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Friday, 6 December, 2002, 10:04 GMT
Kenyan 'arbitrary' arrests condemned
Somali refugees in Kenya
Kenya is home to thousands of Somali refugees
The New York-based organisation Human Rights Watch has accused police in Kenya of using last month's attacks on Israeli tourists in Mombasa as an excuse to crack down on refugees in Nairobi.


Acts of violence, however terrible, never justify a government round-up of refugees

Human Rights Watch
The rights group says that since 28 November the Kenyan police have conducted three large raids and made "dozens of arbitrary arrests," detaining refugees from Ethiopia, Somalia, Sudan, and the Democratic Republic of Congo.

Thirteen people - mostly Kenyans - were killed in a suicide bomb attack on an Israeli-owned hotel near Mombasa on 28 November. Almost simultaneously, two ground-launched missiles narrowly missed an Israeli charter jet as it was taking off from Mombasa.

The authorities "have made no official link between the Mombasa attacks and this group of detained refugees in Nairobi," Human Rights Watch says in a statement.

"To our knowledge, no refugee was charged with criminal acts or terrorist-related activities."

Children held

After one raid on 29 November, 54 Sudanese and Congolese refugees spent the night in "deplorable" conditions at Muthangari police station in Nairobi, the report said, quoting an official from the UN refugee agency UNHCR.

The UNHCR was not allowed access to the refugees until midday on 30 November, when the refugees with documents were released, Human Rights Watch says.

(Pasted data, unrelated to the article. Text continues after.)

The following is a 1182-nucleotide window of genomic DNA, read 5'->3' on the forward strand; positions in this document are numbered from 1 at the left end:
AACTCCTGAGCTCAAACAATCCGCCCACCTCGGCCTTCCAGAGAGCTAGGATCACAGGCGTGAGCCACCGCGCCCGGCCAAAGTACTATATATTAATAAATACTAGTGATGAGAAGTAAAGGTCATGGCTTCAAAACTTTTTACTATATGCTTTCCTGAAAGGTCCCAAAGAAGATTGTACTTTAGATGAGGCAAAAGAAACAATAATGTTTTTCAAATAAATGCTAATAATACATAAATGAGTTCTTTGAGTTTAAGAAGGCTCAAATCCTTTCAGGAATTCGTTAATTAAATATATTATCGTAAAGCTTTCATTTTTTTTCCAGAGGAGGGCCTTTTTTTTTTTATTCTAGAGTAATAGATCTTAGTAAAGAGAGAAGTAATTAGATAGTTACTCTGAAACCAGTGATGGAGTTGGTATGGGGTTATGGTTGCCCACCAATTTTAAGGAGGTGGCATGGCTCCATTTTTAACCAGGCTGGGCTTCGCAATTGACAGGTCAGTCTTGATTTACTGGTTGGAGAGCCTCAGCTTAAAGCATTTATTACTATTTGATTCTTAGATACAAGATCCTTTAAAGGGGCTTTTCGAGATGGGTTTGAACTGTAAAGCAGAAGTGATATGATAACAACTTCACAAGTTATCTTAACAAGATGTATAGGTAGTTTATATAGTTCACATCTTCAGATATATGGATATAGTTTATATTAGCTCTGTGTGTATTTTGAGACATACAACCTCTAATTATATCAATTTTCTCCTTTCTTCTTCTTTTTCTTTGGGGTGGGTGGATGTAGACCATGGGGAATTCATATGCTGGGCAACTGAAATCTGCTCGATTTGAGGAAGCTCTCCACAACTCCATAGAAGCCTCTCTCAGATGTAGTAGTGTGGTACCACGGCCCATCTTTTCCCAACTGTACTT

US marines on exercise in Kenyan coastal village
US marines in Kenya: Boosting joint security

But some of the Sudanese refugees remain in detention.

A UNHCR official quoted in the statement said a Congolese refugee woman was held along with her child and she counted about eight other children who were detained along with their mothers.

"The recent round of arrests is just the latest example where the Kenyan police have committed rights violations against refugees," Human Rights Watch says.

"Acts of violence, however terrible, never justify a government round-up of refugees. Kenya will not help improve its international image by scapegoating marginal groups such as refugees."

Mombasa probe

The organisation says refugees in Kenya are at risk not only because of potential violence from criminals but also because of Kenyan police "who should be protecting refugees, not abusing them".

Fourteen people have been arrested in connection with the Mombasa attacks, which US President George Bush has blamed on Osama Bin Laden's al-Qaeda network.

In Nairobi, the British High Commission in Kenya evacuated its staff from its building in Nairobi after a threat was received.

Spokesman Mark Norton would not elaborate on the nature of the threat but he said it was specific and was being treated seriously.


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03 Dec 02 | Africa
03 Dec 02 | Media reports
02 Dec 02 | Africa
30 Nov 02 | South Asia
21 Nov 02 | Africa
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